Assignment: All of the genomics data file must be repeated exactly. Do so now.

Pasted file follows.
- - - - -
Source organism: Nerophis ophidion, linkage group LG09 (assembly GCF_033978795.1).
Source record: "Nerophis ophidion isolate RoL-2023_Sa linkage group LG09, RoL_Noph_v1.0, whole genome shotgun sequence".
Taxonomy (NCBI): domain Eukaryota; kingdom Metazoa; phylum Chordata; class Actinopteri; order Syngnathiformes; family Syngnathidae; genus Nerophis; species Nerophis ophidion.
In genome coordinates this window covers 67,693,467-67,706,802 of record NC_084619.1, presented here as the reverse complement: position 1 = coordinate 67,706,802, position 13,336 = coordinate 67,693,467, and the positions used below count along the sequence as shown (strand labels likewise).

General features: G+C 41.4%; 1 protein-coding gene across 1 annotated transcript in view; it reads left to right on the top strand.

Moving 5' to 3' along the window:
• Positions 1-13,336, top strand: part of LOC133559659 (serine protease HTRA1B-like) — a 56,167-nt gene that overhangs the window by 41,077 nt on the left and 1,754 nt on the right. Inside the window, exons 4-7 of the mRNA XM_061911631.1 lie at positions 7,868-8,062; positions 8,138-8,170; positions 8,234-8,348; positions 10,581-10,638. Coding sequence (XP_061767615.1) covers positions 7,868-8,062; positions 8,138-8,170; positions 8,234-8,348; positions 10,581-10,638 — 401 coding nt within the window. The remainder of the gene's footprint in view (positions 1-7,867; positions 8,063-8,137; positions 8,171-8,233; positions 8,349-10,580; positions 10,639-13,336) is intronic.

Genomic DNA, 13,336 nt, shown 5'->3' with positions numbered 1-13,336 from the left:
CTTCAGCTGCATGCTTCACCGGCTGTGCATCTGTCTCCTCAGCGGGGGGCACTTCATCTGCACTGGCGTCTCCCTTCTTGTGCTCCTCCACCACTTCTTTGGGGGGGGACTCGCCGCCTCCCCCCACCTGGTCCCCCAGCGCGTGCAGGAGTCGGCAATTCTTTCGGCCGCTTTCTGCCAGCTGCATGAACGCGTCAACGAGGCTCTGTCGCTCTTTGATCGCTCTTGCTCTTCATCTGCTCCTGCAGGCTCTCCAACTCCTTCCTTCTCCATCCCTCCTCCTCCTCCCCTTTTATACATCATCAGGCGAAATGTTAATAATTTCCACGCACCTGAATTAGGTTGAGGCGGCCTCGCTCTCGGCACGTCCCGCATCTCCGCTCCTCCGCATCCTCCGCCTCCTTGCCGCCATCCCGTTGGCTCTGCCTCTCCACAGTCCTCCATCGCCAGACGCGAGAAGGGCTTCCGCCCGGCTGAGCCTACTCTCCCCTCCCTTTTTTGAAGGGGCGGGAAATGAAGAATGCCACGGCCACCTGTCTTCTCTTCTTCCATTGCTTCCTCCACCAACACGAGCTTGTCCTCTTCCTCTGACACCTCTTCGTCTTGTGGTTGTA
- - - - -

Source organism: Nerophis ophidion, linkage group LG09 (assembly GCF_033978795.1).
Source record: "Nerophis ophidion isolate RoL-2023_Sa linkage group LG09, RoL_Noph_v1.0, whole genome shotgun sequence".
Taxonomy (NCBI): domain Eukaryota; kingdom Metazoa; phylum Chordata; class Actinopteri; order Syngnathiformes; family Syngnathidae; genus Nerophis; species Nerophis ophidion.
In genome coordinates this window covers 67,693,467-67,706,802 of record NC_084619.1, presented here as the reverse complement: position 1 = coordinate 67,706,802, position 13,336 = coordinate 67,693,467, and the positions used below count along the sequence as shown (strand labels likewise).

General features: G+C 41.4%; 1 protein-coding gene across 1 annotated transcript in view; it reads left to right on the top strand.

Moving 5' to 3' along the window:
• Positions 1-13,336, top strand: part of LOC133559659 (serine protease HTRA1B-like) — a 56,167-nt gene that overhangs the window by 41,077 nt on the left and 1,754 nt on the right. Inside the window, exons 4-7 of the mRNA XM_061911631.1 lie at positions 7,868-8,062; positions 8,138-8,170; positions 8,234-8,348; positions 10,581-10,638. Coding sequence (XP_061767615.1) covers positions 7,868-8,062; positions 8,138-8,170; positions 8,234-8,348; positions 10,581-10,638 — 401 coding nt within the window. The remainder of the gene's footprint in view (positions 1-7,867; positions 8,063-8,137; positions 8,171-8,233; positions 8,349-10,580; positions 10,639-13,336) is intronic.

Genomic DNA, 13,336 nt, shown 5'->3' with positions numbered 1-13,336 from the left:
CTTCAGCTGCATGCTTCACCGGCTGTGCATCTGTCTCCTCAGCGGGGGGCACTTCATCTGCACTGGCGTCTCCCTTCTTGTGCTCCTCCACCACTTCTTTGGGGGGGGACTCGCCGCCTCCCCCCACCTGGTCCCCCAGCGCGTGCAGGAGTCGGCAATTCTTTCGGCCGCTTTCTGCCAGCTGCATGAACGCGTCAACGAGGCTCTGTCGCTCTTTGATCGCTCTTGCTCTTCATCTGCTCCTGCAGGCTCTCCAACTCCTTCCTTCTCCATCCCTCCTCCTCCTCCCCTTTTATACATCATCAGGCGAAATGTTAATAATTTCCACGCACCTGAATTAGGTTGAGGCGGCCTCGCTCTCGGCACGTCCCGCATCTCCGCTCCTCCGCATCCTCCGCCTCCTTGCCGCCATCCCGTTGGCTCTGCCTCTCCACAGTCCTCCATCGCCAGACGCGAGAAGGGCTTCCGCCCGGCTGAGCCTACTCTCCCCTCCCTTTTTTGAAGGGGCGGGAAATGAAGAATGCCACGGCCACCTGTCTTCTCTTCTTCCATTGCTTCCTCCACCAACACGAGCTTGTCCTCTTCCTCTGACACCTCTTCGTCTTGTGGTTGTA